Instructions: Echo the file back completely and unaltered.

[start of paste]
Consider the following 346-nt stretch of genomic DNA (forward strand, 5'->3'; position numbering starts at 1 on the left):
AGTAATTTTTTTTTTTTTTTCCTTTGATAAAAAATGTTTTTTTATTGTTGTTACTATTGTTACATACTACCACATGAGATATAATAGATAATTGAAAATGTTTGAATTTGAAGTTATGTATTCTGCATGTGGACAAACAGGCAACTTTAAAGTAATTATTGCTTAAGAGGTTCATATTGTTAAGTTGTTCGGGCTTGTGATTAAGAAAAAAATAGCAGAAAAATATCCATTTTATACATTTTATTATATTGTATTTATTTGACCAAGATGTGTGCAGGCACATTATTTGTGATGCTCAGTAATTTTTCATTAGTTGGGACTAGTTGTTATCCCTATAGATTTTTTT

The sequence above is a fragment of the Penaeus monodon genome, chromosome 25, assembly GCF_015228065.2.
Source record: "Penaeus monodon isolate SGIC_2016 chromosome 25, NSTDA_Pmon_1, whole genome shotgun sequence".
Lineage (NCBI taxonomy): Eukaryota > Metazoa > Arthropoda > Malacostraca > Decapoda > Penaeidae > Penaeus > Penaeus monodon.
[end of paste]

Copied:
Consider the following 346-nt stretch of genomic DNA (forward strand, 5'->3'; position numbering starts at 1 on the left):
AGTAATTTTTTTTTTTTTTTCCTTTGATAAAAAATGTTTTTTTATTGTTGTTACTATTGTTACATACTACCACATGAGATATAATAGATAATTGAAAATGTTTGAATTTGAAGTTATGTATTCTGCATGTGGACAAACAGGCAACTTTAAAGTAATTATTGCTTAAGAGGTTCATATTGTTAAGTTGTTCGGGCTTGTGATTAAGAAAAAAATAGCAGAAAAATATCCATTTTATACATTTTATTATATTGTATTTATTTGACCAAGATGTGTGCAGGCACATTATTTGTGATGCTCAGTAATTTTTCATTAGTTGGGACTAGTTGTTATCCCTATAGATTTTTTT

The sequence above is a fragment of the Penaeus monodon genome, chromosome 25, assembly GCF_015228065.2.
Source record: "Penaeus monodon isolate SGIC_2016 chromosome 25, NSTDA_Pmon_1, whole genome shotgun sequence".
Lineage (NCBI taxonomy): Eukaryota > Metazoa > Arthropoda > Malacostraca > Decapoda > Penaeidae > Penaeus > Penaeus monodon.